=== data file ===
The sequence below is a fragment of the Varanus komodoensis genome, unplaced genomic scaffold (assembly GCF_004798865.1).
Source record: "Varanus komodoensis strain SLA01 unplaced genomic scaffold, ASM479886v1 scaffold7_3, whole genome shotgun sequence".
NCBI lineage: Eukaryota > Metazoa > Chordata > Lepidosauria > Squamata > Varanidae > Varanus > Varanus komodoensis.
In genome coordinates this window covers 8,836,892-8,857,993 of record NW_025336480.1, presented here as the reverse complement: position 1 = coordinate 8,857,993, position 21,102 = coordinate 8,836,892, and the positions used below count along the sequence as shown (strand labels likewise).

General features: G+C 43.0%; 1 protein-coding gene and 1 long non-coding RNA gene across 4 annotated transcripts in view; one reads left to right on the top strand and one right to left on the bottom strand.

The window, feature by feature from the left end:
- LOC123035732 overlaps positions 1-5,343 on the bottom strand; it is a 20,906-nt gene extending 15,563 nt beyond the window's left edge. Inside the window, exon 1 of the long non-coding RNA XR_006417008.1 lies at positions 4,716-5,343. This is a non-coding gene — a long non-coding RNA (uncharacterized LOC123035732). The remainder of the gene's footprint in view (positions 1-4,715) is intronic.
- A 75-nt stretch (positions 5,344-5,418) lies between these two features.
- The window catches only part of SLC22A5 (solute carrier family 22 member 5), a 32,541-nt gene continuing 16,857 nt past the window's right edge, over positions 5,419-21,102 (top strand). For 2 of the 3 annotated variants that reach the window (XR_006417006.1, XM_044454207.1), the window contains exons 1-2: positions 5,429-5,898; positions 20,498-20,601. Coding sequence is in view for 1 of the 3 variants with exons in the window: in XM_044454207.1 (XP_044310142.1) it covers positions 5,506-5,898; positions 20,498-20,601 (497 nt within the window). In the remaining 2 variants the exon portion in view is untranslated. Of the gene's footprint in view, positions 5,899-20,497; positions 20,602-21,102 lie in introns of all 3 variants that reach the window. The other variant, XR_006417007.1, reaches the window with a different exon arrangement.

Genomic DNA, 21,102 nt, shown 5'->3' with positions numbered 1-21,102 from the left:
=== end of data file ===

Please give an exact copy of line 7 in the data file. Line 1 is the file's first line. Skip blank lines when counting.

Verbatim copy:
- LOC123035732 overlaps positions 1-5,343 on the bottom strand; it is a 20,906-nt gene extending 15,563 nt beyond the window's left edge. Inside the window, exon 1 of the long non-coding RNA XR_006417008.1 lies at positions 4,716-5,343. This is a non-coding gene — a long non-coding RNA (uncharacterized LOC123035732). The remainder of the gene's footprint in view (positions 1-4,715) is intronic.